The day that I called her, I said, “It’s D-Day. We’re good to go. Use your talking points for each interview.” To me, that was the perfect, dream situation because when I first met her, I already knew that this was going to happen. (No, Jenn isn’t saying #MeToo is great. She’s speaking strictly about how her preparedness and the opportunity lined up.)

She was such an amazing person. I knew that we would get along so well because she said, “You know what, do what you need to do. Just tell me where I need to be and when I need to be there, and I will do it.” So I just felt the creative juices flowing since the day I met her. 

That’s when you get up in the morning, and it doesn’t feel like work. It’s what I love to do and I love, I love when the synergy is there. That’s really important for me. 

How Does a PR Professional Go About Getting Media Coverage for a Business?

Ruth: Okay, so what’s involved in terms of how you would try to get media coverage for me and my business, now that we’re working together?

Jennifer: Like I said, I want the bio done. I want to get to know that person. I want to really figure out where they see themselves vs. my constructive criticism of them. I’ve had people call me going, “Oh, do you have a friend at the Today show?” And I kind of take a deep breath and explain that media relations isn’t everything in public relations. You really have to earn the right to get on that outlet, or get that podcast, etc. 

There’s a lot of planning. Honestly, the person needs to be a legitimate expert in their field with a lot of backing educationally. They need to have local media placements behind them. So, that’s why I love going local first.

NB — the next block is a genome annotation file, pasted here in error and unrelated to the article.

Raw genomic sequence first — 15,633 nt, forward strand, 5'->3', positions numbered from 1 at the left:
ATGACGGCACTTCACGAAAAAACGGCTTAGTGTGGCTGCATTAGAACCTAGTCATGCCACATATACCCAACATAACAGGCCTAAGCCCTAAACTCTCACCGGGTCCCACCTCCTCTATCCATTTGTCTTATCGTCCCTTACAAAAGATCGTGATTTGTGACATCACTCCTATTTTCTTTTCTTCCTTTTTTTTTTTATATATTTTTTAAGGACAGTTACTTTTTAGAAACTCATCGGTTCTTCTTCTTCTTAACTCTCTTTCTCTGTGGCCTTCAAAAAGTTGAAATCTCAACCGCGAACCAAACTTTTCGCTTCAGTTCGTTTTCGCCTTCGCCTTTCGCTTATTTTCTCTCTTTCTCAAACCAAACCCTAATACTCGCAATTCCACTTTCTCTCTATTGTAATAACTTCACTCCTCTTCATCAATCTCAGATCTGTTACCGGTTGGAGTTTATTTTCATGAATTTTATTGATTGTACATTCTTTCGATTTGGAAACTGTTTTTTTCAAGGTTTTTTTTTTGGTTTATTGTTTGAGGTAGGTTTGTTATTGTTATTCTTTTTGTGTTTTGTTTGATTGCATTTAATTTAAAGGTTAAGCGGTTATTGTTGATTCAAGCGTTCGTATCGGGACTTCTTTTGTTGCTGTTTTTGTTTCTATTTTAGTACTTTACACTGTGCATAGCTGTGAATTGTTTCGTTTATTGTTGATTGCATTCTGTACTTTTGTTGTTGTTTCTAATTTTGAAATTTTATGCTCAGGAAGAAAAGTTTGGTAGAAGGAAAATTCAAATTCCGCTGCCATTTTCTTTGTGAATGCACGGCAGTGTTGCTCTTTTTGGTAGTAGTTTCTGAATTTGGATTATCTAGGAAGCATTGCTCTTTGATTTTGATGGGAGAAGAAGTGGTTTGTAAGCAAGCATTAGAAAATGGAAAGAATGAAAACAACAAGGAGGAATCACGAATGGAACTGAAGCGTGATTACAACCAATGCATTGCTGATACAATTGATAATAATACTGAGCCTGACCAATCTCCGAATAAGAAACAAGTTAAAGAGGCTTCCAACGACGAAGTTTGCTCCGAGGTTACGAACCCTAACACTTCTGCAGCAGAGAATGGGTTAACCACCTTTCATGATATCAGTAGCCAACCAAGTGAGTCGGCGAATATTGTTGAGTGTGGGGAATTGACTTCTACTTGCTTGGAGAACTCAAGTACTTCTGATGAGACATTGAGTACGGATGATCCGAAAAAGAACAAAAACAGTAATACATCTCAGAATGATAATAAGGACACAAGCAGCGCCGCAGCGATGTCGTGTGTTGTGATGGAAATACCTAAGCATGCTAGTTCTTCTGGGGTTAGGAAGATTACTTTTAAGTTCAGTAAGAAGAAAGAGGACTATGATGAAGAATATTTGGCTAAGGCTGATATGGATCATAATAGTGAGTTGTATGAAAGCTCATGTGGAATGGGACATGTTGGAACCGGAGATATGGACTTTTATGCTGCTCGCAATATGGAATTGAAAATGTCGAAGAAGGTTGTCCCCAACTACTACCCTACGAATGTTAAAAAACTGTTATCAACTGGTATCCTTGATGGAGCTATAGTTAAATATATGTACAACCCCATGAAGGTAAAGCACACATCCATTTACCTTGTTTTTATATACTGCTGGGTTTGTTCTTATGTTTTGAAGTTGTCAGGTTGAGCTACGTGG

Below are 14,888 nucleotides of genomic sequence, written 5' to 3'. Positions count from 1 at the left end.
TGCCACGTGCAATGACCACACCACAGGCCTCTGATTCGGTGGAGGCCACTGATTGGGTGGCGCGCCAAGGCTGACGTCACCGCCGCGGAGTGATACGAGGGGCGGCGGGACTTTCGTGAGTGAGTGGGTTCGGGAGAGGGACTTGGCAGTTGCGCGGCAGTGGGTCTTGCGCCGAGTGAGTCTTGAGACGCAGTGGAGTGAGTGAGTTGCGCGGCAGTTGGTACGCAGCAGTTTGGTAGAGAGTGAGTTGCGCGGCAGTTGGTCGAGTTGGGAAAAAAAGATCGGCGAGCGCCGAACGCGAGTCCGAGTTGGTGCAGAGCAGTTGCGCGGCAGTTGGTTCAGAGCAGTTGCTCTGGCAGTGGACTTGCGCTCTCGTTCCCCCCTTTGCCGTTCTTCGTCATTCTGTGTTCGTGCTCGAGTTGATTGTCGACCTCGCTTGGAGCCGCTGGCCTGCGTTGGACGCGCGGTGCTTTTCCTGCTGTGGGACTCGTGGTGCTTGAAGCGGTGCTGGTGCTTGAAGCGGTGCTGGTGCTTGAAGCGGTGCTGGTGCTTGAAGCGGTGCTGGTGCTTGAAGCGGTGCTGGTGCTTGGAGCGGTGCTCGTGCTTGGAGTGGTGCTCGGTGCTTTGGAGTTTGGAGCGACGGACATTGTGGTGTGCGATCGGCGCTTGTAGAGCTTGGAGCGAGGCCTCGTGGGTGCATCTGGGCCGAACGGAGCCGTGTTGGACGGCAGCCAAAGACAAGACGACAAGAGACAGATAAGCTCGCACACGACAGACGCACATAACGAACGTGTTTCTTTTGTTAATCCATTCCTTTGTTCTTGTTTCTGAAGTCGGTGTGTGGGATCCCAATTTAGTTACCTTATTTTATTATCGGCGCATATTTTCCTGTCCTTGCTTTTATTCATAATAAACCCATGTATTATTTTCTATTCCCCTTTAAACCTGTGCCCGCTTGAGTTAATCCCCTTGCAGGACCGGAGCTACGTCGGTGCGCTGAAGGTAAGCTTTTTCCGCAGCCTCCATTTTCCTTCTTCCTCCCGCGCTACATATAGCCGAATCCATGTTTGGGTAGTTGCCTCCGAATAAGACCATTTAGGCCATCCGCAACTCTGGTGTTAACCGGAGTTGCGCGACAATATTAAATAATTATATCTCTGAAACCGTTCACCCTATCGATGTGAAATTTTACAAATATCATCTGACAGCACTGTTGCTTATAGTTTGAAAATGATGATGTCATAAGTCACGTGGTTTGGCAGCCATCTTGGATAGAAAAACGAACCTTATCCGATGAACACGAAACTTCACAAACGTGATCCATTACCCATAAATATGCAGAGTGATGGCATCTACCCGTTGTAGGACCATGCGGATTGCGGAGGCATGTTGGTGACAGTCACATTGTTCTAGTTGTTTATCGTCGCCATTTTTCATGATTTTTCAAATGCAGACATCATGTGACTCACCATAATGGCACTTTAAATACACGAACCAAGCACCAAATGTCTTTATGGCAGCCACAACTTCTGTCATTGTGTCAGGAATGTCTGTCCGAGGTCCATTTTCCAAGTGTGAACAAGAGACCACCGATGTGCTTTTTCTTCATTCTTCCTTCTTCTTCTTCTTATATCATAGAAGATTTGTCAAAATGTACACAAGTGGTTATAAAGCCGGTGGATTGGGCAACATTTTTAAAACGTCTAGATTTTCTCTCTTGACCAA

Jennifer McGinley, CEO, JLM Strategic Communications

Alumni Publications Can Be a Great Starting Point for Public Relations

Don’t forget about your alumni publications. If you went to a college and you have a new book out, or you’re trying to grow your business, tell your alumni. Whether it’s in your alumni publication, or in an alumni reunion, where you can have a table to sell your product, book,  t-shirts if you’re a nonprofit, or something like that. 

That is such a great way to get your name out, because think about it: there are a plethora of fields that those alumni are a part of. I like taking that shoestring budget or community outreach approach to PR. 

I think when you’re building a community in such an authentic, raw way that it’s going to give you a lot more attraction and mileage. Especially when compared to paid advertising, Facebook ads, or hustling in a scattered approach. 

I work with my client in a very realistic way. We’re kind of just filling in each-other’s gaps and have a really nice, flowing thought process. That’s really what I let you do.  Trust, communication, collaboration, strategy, and research are all key components. 

I like to use those first three months to get to know the client. I reassure them that if I text, email, or call them, it’s not going to be a waste of their time. I will only do that if I’m on a deadline or breaking leads. So that’s the respect that I have for that client and their time. 

It goes both ways. If I tell them that an opportunity came up. I have a 7.00 deadline, it’s 3.30 now. We need to get this in. My clients are like, “Absolutely, what do you need me to do? I’ll cut and paste, I’ll edit, I’ll get it in.” I love that because it’s fun. It’s on a deadline and we’re working together to help them with their organization.

That is great public relations, and it’s a great approach.


If your PR person doesn’t sound like Jenn, well….. I suggest you start working with a new PR professional ASAP! If you missed it, here’s Jenn’s first segment on The Defiant Business Podcast. Let us know what you think in the comments!